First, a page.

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Chevron Deference Is Dead, Administrative State Takes Hit

This decision will have a profound impact, realigning the mechanisms of power and governance and preventing executive overreach.

In a decision that is sending shockwaves through the corridors of power in D.C., the Supreme Court has decisively overturned the “Chevron Deference,” striking a formidable blow against the burgeoning administrative state. This 6-3 ruling, clearly divided along ideological lines, ends a 40-year precedent that has long allowed federal agencies unchecked freedom to interpret laws with often only a tenuous connection to the legislative intent of Congress. This ruling effectively dismantles a cornerstone of bureaucratic overreach that conservatives and constitutional purists have criticized for decades.

For far too long, the Chevron doctrine has permitted unelected bureaucrats to wield legislative-like power, dictating policies on everything from environmental regulations to drug approvals without clear congressional mandate. The doctrine has been a significant propellant of government expansion, enabling regulatory agencies to fill in legislative blanks at whim. The Supreme Court‘s decision reasserts the foundational principle that laws should be made by elected representatives, not interpreted expansively by administrators to fit transient policy goals.

Chief Justice Roberts, in penning the opinion, highlighted that the Chevron Deference “defies the command of” the Administrative Procedure Act, which is intended to keep federal agencies in check. The conservatives on the bench have essentially reined in what many see as a runaway train of regulatory fiat, asserting that judges should no longer defer to agencies but must apply their own interpretations of the law. This pivotal move promises to make it significantly easier to challenge and potentially overturn regulations that affect wide swathes of American life, from the handling of hazardous substances and climate change policies to the regulation of emerging technologies like artificial intelligence and cryptocurrencies.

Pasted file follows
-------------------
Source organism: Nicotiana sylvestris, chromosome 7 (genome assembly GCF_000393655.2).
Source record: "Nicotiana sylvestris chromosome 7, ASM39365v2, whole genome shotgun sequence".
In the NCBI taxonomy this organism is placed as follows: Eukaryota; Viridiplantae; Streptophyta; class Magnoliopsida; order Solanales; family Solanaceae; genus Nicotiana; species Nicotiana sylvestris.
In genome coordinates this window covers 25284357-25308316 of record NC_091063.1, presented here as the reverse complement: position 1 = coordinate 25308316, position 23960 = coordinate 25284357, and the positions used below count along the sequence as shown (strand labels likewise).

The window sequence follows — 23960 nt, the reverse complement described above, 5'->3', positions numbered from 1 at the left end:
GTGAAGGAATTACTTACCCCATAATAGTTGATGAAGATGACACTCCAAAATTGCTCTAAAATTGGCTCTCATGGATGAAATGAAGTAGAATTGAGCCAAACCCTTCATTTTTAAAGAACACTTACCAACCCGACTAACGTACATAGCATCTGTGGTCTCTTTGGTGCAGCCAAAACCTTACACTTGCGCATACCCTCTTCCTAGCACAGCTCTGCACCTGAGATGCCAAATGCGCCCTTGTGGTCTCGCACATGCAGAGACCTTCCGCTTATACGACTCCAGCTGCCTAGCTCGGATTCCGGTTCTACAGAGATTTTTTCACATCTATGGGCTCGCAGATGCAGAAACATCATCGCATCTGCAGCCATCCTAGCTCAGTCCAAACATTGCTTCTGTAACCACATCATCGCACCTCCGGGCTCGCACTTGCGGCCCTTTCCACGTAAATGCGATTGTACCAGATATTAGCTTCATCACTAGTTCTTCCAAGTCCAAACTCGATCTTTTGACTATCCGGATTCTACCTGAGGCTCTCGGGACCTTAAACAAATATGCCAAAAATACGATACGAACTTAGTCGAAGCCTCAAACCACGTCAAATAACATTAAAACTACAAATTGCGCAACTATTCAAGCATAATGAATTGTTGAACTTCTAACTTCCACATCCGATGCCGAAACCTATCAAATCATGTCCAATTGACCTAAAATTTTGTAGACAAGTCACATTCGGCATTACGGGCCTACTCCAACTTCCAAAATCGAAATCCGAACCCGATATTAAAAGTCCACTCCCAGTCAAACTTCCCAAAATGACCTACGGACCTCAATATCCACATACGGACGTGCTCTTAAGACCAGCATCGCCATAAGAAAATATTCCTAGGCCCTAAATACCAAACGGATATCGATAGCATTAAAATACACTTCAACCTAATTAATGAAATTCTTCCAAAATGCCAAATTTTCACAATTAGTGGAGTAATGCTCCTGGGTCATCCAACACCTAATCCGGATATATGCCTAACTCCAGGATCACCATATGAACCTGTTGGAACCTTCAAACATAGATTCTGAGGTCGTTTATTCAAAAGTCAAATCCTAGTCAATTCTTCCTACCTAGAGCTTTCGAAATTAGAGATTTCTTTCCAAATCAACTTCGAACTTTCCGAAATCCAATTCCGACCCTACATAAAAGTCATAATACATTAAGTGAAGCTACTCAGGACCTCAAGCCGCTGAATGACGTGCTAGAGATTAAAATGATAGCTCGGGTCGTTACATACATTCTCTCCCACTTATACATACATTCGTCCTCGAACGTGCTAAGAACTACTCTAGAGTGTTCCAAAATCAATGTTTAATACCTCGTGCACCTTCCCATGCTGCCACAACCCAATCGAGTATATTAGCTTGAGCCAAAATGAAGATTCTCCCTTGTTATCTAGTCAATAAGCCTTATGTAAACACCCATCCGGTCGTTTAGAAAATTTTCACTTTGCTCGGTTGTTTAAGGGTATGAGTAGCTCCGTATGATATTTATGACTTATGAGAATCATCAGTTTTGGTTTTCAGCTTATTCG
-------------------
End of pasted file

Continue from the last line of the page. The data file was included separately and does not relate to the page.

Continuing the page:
The Era of Unchecked Regulatory Authority Is Over

The implications of this decision cannot be overstated. It marks a critical redirection in the balance of power, favoring judicial and legislative oversight over bureaucratic discretion. The Biden administration, which defended the Chevron Deference, finds itself on the back foot, with its regulatory agenda now facing stiffer headwinds. The liberal justices expressed deep dissatisfaction, foreseeing complications in how effectively the federal government can manage complex, evolving challenges without this deference.

This ruling is not merely a procedural adjustment; it is a resounding endorsement of the conservative view that the size and scope of the federal government need curbing. It is a victory for those who argue that the expansion of the administrative state represents a dilution of democracy and a deviation from the constitutional order. As the dust settles, it is clear that this decision will have profound and lasting impacts, realigning the mechanisms of power and governance in the United States, and reinforcing the judiciary’s role as a bulwark against executive overreach. The message from the Supreme Court is clear: the era of unchecked regulatory authority is over, and the reins of control will be more tightly held, closer to the constitutional ideals of governance by the elected and accountable.

Robert Chernin

Robert Chernin

Robert B. Chernin has brought his years of political consulting and commentary back to radio. As a longtime entrepreneur, business leader, fundraiser and political confidant, Robert has a unique perspective with insights not heard anyway else. Robert has consulted on federal and statewide campaigns at the gubernatorial, congressional, senatorial, and presidential level. He served in leadership roles in the presidential campaigns of President George W. Bush as well as McCain for President. He led Florida’s Victory 2004’s national Jewish outreach operations as Executive Director. In addition, he served on the President’s Committee of the Republican Jewish Coalition. Robert co-founded and served as president of the Electoral Science Institute, a non-profit organization that utilizes behavioral science to increase voter participation and awareness. Robert can be heard on multiple radio stations and viewed on the “Of the People” podcast where you get your podcasts.